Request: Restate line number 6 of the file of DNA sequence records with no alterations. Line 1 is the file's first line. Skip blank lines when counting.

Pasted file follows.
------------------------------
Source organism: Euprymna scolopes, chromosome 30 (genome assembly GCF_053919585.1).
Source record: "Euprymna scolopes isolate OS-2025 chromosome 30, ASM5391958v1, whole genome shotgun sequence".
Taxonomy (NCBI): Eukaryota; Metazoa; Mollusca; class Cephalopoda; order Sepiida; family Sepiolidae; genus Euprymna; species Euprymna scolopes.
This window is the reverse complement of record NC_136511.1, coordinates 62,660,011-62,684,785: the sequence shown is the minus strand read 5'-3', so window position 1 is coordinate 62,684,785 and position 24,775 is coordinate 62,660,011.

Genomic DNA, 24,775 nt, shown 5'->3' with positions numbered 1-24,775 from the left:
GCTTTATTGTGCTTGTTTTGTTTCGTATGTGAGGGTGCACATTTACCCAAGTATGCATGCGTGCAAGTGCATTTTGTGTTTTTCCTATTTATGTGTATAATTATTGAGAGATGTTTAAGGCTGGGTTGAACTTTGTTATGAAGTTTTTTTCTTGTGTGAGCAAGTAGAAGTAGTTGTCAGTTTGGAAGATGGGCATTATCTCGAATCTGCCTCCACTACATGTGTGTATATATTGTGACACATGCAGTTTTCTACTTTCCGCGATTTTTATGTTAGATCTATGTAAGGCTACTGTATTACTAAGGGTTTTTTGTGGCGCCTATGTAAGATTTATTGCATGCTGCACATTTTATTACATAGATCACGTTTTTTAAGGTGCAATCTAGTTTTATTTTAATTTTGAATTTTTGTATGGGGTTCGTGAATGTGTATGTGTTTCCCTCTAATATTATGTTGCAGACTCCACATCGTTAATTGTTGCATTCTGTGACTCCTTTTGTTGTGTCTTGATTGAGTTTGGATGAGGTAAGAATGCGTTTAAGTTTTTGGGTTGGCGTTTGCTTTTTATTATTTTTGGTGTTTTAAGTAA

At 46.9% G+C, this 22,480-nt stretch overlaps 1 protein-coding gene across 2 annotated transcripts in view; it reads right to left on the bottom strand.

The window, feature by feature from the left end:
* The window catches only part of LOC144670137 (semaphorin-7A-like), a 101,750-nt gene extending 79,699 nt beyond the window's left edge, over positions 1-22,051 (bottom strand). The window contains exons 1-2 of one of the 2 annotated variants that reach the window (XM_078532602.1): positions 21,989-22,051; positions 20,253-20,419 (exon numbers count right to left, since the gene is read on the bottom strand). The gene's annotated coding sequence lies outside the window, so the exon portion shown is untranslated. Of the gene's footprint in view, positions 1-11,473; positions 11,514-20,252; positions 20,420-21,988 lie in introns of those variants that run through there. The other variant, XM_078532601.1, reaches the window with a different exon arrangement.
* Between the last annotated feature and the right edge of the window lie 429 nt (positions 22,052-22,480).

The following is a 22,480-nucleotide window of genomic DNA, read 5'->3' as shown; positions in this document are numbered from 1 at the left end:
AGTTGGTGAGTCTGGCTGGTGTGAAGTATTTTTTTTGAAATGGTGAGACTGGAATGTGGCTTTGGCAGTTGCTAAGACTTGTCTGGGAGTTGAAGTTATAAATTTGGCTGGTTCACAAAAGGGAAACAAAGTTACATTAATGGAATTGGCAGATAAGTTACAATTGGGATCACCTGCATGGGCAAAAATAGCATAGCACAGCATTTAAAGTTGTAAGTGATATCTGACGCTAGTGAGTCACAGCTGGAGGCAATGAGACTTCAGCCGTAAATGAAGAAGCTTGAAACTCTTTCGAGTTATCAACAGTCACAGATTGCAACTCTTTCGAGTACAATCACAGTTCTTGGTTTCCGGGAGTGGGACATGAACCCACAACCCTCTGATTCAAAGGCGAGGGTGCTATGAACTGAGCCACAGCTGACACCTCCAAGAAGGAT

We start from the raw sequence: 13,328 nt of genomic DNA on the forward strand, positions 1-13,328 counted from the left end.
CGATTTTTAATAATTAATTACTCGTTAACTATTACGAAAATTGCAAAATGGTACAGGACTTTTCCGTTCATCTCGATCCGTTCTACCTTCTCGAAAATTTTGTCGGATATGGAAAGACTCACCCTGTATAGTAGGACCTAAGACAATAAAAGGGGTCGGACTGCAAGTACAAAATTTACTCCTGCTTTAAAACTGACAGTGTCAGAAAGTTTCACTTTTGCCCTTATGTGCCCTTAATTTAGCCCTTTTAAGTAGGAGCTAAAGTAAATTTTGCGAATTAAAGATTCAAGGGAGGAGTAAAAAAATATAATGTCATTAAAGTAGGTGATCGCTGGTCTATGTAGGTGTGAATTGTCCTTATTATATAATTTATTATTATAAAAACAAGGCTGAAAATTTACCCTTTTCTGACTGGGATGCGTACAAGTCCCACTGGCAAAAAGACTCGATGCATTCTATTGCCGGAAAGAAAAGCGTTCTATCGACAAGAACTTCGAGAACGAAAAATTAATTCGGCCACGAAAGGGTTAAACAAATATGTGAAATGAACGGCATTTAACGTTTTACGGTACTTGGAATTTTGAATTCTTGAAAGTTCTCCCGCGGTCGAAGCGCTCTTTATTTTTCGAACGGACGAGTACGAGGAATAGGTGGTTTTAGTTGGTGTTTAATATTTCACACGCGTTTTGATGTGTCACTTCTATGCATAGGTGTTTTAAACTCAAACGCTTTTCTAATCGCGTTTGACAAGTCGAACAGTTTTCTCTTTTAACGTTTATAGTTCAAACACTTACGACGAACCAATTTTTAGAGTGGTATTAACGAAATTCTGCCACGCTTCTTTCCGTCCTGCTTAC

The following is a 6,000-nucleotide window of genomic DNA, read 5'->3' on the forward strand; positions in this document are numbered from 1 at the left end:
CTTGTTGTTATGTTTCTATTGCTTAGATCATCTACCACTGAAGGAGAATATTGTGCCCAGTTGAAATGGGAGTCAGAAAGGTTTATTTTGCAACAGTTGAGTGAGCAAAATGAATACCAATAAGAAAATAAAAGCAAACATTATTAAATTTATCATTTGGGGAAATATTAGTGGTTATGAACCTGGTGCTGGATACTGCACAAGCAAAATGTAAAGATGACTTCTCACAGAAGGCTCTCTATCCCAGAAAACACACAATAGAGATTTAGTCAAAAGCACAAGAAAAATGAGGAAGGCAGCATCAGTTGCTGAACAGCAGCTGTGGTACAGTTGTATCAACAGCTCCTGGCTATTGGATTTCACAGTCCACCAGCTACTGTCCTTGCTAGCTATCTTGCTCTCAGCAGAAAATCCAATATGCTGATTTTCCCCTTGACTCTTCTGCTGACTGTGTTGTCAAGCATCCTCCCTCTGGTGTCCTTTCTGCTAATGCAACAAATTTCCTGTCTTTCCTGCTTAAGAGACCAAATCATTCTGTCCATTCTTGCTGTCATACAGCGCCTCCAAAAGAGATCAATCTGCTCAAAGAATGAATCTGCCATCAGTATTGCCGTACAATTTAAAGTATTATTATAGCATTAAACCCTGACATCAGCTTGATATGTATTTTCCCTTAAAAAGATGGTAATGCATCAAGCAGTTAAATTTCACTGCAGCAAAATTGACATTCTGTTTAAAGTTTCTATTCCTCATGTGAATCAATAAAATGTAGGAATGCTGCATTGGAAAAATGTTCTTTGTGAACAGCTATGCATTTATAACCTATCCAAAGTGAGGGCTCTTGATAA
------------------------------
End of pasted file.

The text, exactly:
GCTTTATTGTGCTTGTTTTGTTTCGTATGTGAGGGTGCACATTTACCCAAGTATGCATGCGTGCAAGTGCATTTTGTGTTTTTCCTATTTATGTGTATAATTATTGAGAGATGTTTAAGGCTGGGTTGAACTTTGTTATGAAGTTTTTTTCTTGTGTGAGCAAGTAGAAGTAGTTGTCAGTTTGGAAGATGGGCATTATCTCGAATCTGCCTCCACTACATGTGTGTATATATTGTGACACATGCAGTTTTCTACTTTCCGCGATTTTTATGTTAGATCTATGTAAGGCTACTGTATTACTAAGGGTTTTTTGTGGCGCCTATGTAAGATTTATTGCATGCTGCACATTTTATTACATAGATCACGTTTTTTAAGGTGCAATCTAGTTTTATTTTAATTTTGAATTTTTGTATGGGGTTCGTGAATGTGTATGTGTTTCCCTCTAATATTATGTTGCAGACTCCACATCGTTAATTGTTGCATTCTGTGACTCCTTTTGTTGTGTCTTGATTGAGTTTGGATGAGGTAAGAATGCGTTTAAGTTTTTGGGTTGGCGTTTGCTTTTTATTATTTTTGGTGTTTTAAGTAA